Written by Sean McPheat |
24 October, 2018
I’m sure you’ve heard these oft-quoted words from Harry Gordon Selfridge, the founder of the department store that bears his name.
And how often have you thought of those words and cringed when the customer you are with has said something you know is definitely the wrong side of wrong?
Alexander Kjerulf is an independent writer and an expert on workplace happiness.
He states that there are times when a customer isn’t right, and it will cause issues if we believe in this old-adage that they are always right.
In fact, Kjerulf states that sometimes they are just plain wrong!
Herb Kelleher, the famous CEO of Southwest Airlines, states in his book ‘From Nuts!” that the customer is not always right.
He says “One of the biggest betrayals of employees a boss can possibly commit is to say that the customer is always right. Sometimes they are just wrong. We can’t carry those customers. We write to them and say ‘fly with someone else. We don’t want you!’”
This isn’t to say, of course, that you should simply walk away from customers you don’t agree with or who give you a bad time.
Naturally, there are going to be situations and circumstances where you goofed-up, and the customer has every right to be annoyed and demand some kind of recompense.
But what of those situations where it’s obvious that the customer is wrong in their assessment and maybe ends up blaming you or your company, or complains about something that is beyond reasonable control?
Should you bow down to this type of customer and agree, even if the situation is not your fault?
Here’s an example of what we can do.
Let’s say the customer considers the service they have received from you as being substandard.
Your delivery was late and the complaint from the customer has been escalated.
In this situation, you would probably agree that the high levels of service were not up to your usual standards and you will endeavour to ensure it doesn’t happen again.
You don’t want to go into detail about the process breakdown you experienced, or the transport difficulties encountered on that particular day.
The customer isn’t interested in excuses; they just want their products!
But what if they now start criticising your whole company, or you personally?
Is that escalation an acceptable position to take, one that you can agree with?
Well, unless your delivery service is REALLY the worst in your industry, and your processes really do make it impossible for you to keep your delivery promises, you probably would want to discuss this opinion with your client.
You can disagree without it sounding patronising or guilt-throwing.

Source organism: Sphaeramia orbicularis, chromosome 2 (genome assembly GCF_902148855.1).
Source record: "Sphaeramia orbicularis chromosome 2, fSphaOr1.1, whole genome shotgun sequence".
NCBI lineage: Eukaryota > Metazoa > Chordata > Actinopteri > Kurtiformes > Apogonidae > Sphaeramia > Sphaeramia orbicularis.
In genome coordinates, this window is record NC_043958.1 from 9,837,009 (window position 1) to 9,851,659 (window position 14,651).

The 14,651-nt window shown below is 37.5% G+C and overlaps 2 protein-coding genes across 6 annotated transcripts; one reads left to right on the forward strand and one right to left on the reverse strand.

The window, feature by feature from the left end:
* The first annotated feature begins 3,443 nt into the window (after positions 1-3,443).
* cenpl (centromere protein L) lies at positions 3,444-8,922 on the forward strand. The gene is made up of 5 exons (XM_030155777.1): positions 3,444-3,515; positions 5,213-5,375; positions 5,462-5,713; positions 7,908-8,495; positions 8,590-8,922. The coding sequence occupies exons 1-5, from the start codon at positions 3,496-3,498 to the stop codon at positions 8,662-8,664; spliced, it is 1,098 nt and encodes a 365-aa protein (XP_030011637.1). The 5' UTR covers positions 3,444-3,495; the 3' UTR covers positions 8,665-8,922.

Saying something like, “I agree that on this occasion, because of circumstances beyond our control, we didn’t meet your expectations, and I have apologised for that. However, we as a business pride ourselves on being able to exceed customers’ expectations, and it would be wrong to assume we don’t care about our service backup. Naturally, you are entitled to bring this to our attention, and we thank you for doing so. But we can’t agree with your assessment of our overall service levels based on this one incident. We hope you see that this was a one-off and we will be happy to prove our service levels to you with future orders”
Something like this proves you’re open to criticism when it’s due and will accept responsibility when things go wrong and it’s your fault, but your assertiveness in dealing with the client’s escalation of criticism is unfounded and you don’t have to agree with those specific sentiments.
Hopefully, with the back-up of your company, you can address issues like this where the client is wrong in what they are saying, in a firm, polite and assertive way, and ensure the customer realises that you won’t be a walkover, bowing to all their demands, but will stand up for the rights of being heard.
If you prove yourself to be assertive and not agree to every level of service your customer demands if it means admitting to lowering your standards, you run the risk of being walked over, and that may not be good for business or for the future relationship with that specific customer.
Not every customer is the right customer for your business.
Mr Selfridge may have had the right idea, but it doesn’t apply on every occasion.